For years I’ve wrestled with the Christian concept of male headship of the home and family. I’m sure it’s a combination of the time and the culture in which I was raised, along with the confusion that most people have regarding equality. (Equality is not sameness. We have equal value, but different roles - otherwise, there’d be no reason for different people.)

Until now, I’ve reluctantly “accepted” that it’s the role of the man to be in headship of his household. Frankly, I didn’t like the idea at all, but resolved that if that’s what God directed, then I should accept it.

Then, recently, my 14 year old son asked my wife a question that, at first, might seem to be unrelated, but proved otherwise. It was around Christmas, and he had been thinking about Jesus, in general, and the Christmas story, in particular. He asked, “Do you think Mary knew that Jesus was born without sin?”

When I heard this, my first thought was, “Of course she did. She was a virgin, and yet conceived. The angel Gabriel told her Jesus would be called the Son of the Highest.” Then I realized two things. Gabriel didn’t actually come right out and say that Jesus would be born without sin. In my opinion, it was certainly implied, but maybe not understood. The second thing I realized was that Jesus actually told the disciples things which they nevertheless seemed surprised at when it was borne out. So, maybe she didn’t know. Good question.

This made me ask, “Was Jesus actually born without sin?” I know that Catholic doctrine says that even Mary was born (or even conceived) without sin, so therefore, Jesus was also. I’m not Catholic, and, while I don’t wish to argue the point, I don’t subscribe to this doctrine.

But if the argument is made that Jesus, as well as being fully God, was fully human - and was in fact born from a human mother’s womb - how can it be argued, being as all men are born with original sin, that he was born without sin?

This proved to be a fascinating study for me. I’ve since heard other people talk in similar terms, so I know it’s not original, but it was new to me at the time.

Jesus was born of a woman’s seed - as prophesied in Genesis 3:15. Every other time in the Bible, when it talks about seed, it’s always a man’s seed. That makes sense, as it’s the man who carries the seed. So, why would it speak about a woman’s seed? At first glance, it doesn’t make sense. Until you examine the circumstances of Jesus’ birth.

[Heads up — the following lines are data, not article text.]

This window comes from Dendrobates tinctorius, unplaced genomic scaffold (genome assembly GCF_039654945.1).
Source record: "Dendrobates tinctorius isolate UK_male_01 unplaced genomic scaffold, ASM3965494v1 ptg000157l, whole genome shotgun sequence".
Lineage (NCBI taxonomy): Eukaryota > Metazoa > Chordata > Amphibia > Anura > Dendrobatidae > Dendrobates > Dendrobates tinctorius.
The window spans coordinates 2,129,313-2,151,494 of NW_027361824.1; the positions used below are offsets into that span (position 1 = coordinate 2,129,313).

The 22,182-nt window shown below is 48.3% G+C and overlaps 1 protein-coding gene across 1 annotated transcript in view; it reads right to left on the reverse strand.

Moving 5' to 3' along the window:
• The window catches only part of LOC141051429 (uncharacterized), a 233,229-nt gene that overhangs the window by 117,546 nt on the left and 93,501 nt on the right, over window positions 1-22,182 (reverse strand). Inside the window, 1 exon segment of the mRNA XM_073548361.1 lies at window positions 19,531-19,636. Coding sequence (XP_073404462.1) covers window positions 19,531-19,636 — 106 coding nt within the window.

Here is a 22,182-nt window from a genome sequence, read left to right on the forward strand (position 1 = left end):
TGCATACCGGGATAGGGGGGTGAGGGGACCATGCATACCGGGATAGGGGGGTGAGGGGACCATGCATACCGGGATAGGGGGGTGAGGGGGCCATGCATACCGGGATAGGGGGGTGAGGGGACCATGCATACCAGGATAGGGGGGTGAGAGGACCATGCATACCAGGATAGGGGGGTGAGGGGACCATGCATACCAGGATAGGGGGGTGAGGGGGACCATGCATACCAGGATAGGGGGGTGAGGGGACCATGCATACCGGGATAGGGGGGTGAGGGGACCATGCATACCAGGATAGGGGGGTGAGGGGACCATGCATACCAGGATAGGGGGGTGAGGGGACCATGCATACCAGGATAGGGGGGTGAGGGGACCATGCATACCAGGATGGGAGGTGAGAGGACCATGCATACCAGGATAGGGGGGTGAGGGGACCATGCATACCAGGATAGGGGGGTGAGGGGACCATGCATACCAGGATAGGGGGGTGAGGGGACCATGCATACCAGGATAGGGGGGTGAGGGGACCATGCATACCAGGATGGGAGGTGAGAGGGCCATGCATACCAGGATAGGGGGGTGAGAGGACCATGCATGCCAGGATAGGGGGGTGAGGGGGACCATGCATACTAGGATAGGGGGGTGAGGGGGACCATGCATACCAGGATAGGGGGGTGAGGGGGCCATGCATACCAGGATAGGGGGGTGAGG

Jesus was born of a woman’s seed - or stock, if you will - He was born as a baby to a woman. However, He was NOT the result of a man’s seed. There was nothing of Joseph, physically, in Jesus. So, the prophecy makes sense. He was born of a woman’s seed. He was still human, so wasn’t He born with original sin?

No! And this is where it ties in with the subject of male headship. The sin nature resulting from disobedience to God was not carried in Eve (or the woman). It’s was carried in Adam (the man). It was Adam to whom God gave the command to not eat of the tree. Eve wasn’t even created yet, at that point.

Yes, Eve was aware of the command. We know that Adam passed along the command, because she repeats it to the serpent. But if you read Genesis, you’ll see that it was Adam - and only Adam - that God commanded. He was the responsible party. From the beginning, God intended the man to be in headship over his wife - and in SUBMISSION to God! He disobeyed god and bore the punishment by having a sin nature. The reason all humans have a sin nature is because all humans are descendants of Adam. All except Jesus. Jesus has no connection to Adam other than through Mary’s ancestors - but, while the mother may carry the sin nature, she does not pass it along. The father passes it along. Which is why it’s so critical to understand that Jesus was not born of an earthly father.

So, it’s actually for the same reason that we know that Jesus did not have a sin nature, that we also know that God has designed male headship. Adam was the responsible party, not Eve.

To be completely honest, I’m still not sure I LIKE the idea, but now, as well as accepting it, I also understand it.